Beethoven's Razumovsky Quartet

 

 

Beethoven: Quartet No. 7 in F major,  Op. 59, No. 1, “Razumovsky”

Performed by the American String Quartet and filmed live in The Jerome L. Greene Performance Space in New York for WQXR's Beethoven String Quartet Marathon on November 18, 2012.

 

INTERNATIONALLY RECOGNIZED as one of the world’s foremost quartets, the American String Quartet celebrates its 38th season in 2013–2014. The Quartet is also known for its performances of the complete quartets of Beethoven, Schubert, Schoenberg, Bartók, and Mozart.  The Quartet is Peter Winograd violin; Laurie Carney violin; Daniel Avshalomov viola; and Wolfram Koessel cello.

 

NOTES ON THE PROGRAM (by Edwin Dusinberre, The Guardian)

Beethoven's three "Razumovsky" string quartets left both their first performers and the public shocked and suspicious. The violinist Ignaz Schuppanzigh, whose quartet premiered the Opus 59 works, complained they were unreasonably difficult. After playing the opening solo from the second movement of the first of the three quartets, cellist Bernhard Romberg threw his music to the ground and stamped on it. What sort of sorry substitute for a tune was this? How insulting to give a cellist of his stature such a banal rhythm, the sort of thing anyone could tap out with a pencil! Meanwhile, the violinist Felix Radicati is said to have complained these were "not music". "They are not for you, but for a later age," Beethoven told his critics.  

Commissioned in 1802 by Count Razumovsky to write three new quartets, Beethoven surprised his Russian patron by presenting him with lengthy compositions that express intense, shifting emotions. Imagine the scene: the guests at Count Razumovsky's new Viennese palace, after a sumptuous meal, pause on the terrace to look down over the Danube and spires of Vienna; they adjourn to an elaborate concert hall to listen to these brand new works. But the opening music of Opus 59 No 2 is hardly an aid to digestion: two loud chords followed by a bar's silence. A few bars of breathless, mysterious music and another silence. It was like nothing they had heard before. The complicated rhythms and dialogue between the different parts must have perplexed anyone encountering them for the first time. Schuppanzigh had good reason to feel worried about the music – exposed runs and leaps that cover the whole range of the violin with alarming velocity.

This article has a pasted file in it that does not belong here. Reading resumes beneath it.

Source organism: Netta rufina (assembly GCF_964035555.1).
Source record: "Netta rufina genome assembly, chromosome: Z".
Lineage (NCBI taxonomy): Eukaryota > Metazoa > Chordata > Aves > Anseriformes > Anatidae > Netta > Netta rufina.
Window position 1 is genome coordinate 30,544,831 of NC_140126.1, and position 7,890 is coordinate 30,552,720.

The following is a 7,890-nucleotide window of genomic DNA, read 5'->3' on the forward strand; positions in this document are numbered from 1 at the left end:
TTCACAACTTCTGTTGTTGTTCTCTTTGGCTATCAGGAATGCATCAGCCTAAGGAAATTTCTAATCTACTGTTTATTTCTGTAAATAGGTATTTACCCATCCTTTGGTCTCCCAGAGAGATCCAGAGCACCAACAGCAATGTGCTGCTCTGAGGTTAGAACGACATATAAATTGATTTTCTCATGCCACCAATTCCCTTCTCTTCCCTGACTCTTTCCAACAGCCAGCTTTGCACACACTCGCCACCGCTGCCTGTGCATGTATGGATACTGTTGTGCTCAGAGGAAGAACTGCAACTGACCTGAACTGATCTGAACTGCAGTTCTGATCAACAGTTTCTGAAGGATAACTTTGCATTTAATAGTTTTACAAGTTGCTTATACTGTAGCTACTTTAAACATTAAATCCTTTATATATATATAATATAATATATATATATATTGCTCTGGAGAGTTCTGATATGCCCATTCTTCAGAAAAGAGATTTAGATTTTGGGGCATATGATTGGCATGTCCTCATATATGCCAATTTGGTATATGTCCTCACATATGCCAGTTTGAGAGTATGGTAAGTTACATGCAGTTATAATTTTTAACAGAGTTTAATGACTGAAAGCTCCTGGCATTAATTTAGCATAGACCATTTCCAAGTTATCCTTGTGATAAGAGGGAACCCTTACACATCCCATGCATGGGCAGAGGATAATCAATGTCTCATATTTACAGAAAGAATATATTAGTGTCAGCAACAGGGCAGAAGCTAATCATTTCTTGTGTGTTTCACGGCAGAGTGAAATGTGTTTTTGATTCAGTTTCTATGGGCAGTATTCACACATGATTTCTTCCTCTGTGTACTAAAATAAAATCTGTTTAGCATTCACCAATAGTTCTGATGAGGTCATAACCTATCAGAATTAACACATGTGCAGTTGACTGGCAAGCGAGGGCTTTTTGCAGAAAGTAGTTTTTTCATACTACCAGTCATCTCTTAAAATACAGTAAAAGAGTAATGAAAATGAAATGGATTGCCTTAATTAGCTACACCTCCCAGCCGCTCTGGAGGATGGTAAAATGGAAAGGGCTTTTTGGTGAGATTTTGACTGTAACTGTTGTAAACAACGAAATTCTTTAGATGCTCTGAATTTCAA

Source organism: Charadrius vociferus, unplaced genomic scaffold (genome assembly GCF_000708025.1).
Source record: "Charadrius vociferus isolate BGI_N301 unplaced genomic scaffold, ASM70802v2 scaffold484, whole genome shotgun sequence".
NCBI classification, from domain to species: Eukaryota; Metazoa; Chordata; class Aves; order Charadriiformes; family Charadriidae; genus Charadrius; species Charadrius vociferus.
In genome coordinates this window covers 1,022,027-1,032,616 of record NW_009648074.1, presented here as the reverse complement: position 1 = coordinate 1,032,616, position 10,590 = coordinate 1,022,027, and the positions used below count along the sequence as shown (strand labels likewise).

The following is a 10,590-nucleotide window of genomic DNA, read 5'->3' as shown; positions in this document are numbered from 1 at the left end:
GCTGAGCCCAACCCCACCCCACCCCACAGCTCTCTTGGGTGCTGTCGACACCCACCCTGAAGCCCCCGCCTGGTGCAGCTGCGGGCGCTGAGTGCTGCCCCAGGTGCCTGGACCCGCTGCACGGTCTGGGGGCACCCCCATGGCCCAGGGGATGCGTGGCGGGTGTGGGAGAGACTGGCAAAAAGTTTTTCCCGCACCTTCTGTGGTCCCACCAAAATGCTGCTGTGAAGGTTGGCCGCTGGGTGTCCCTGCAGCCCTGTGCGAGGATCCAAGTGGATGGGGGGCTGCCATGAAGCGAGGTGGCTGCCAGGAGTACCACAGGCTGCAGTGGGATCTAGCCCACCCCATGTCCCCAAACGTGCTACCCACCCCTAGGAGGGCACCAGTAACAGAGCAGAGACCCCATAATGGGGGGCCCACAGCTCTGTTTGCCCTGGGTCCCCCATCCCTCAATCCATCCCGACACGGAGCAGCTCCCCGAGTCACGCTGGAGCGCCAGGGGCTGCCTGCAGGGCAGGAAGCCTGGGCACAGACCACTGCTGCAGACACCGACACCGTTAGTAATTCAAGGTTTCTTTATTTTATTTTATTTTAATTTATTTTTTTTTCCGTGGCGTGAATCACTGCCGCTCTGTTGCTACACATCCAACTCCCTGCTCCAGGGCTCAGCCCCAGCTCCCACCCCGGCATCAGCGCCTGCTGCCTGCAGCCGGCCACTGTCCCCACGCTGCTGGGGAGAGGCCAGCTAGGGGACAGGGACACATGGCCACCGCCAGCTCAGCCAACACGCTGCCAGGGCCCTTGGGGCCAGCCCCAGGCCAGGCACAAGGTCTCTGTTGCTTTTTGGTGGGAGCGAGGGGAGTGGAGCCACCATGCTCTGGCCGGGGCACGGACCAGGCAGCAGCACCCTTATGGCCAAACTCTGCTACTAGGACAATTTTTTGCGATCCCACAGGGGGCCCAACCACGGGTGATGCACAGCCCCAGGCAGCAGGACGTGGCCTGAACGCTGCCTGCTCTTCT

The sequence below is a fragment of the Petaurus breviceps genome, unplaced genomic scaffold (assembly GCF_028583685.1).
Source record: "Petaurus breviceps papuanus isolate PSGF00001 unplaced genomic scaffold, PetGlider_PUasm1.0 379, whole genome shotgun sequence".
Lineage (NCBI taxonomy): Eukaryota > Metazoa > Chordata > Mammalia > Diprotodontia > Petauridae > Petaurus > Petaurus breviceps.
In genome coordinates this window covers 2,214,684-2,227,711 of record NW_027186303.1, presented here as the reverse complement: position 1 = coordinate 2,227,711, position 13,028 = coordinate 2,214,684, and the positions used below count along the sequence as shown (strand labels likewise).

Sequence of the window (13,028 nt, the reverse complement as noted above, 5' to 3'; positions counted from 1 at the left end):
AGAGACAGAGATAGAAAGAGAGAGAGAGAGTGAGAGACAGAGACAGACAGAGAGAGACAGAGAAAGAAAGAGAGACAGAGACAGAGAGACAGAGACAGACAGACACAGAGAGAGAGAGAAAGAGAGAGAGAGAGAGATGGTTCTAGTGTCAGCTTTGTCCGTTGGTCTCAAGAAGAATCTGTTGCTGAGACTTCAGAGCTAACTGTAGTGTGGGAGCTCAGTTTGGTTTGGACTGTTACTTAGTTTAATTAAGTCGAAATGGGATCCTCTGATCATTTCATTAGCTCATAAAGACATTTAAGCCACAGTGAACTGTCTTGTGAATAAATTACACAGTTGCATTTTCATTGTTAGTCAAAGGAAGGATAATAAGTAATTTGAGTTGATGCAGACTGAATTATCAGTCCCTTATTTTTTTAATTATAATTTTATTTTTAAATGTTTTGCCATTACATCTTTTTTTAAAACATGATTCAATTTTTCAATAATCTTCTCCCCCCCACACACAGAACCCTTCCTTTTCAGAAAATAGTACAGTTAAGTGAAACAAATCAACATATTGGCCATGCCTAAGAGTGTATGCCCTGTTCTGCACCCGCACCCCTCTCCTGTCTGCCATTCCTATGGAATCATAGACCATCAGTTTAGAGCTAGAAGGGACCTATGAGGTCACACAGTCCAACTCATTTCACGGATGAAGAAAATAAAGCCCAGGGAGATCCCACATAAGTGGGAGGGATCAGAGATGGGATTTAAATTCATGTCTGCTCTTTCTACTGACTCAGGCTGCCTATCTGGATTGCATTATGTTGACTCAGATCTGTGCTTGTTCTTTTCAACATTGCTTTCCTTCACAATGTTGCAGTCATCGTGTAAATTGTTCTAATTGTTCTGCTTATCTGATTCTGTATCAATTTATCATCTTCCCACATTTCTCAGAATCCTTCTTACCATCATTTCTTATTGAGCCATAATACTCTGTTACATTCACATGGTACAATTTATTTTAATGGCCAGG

But it was not only the technical demands that disturbed these early interpreters. They suspected that the music was inappropriate – that it did not behave as classical chamber music should. The movement that so offended Romberg is marked sempre scherzando – "always jokingly". With its unpredictable changes of emotion and texture, the musicians probably felt that the joke was at their expense. A sweet melody has only just got going when it peters out to be replaced by an aggressive rhythm. Very loud passages end abruptly and are superseded by cheeky, quiet music that seems to bear no relation to the previous music. The last bars of the movement feature wrong-sounding notes righted only by emphatic final chords.

The closest thing to a favourable review of Beethoven's new quartets was published in the Allgemeine Musikalische Zeitung on 27 February 1807:

"Three new, very long and difficult Beethoven string quartets … are attracting the attention of all connoisseurs. The conception is profound and the construction excellent, but they are not easily comprehended."  READ MORE

 

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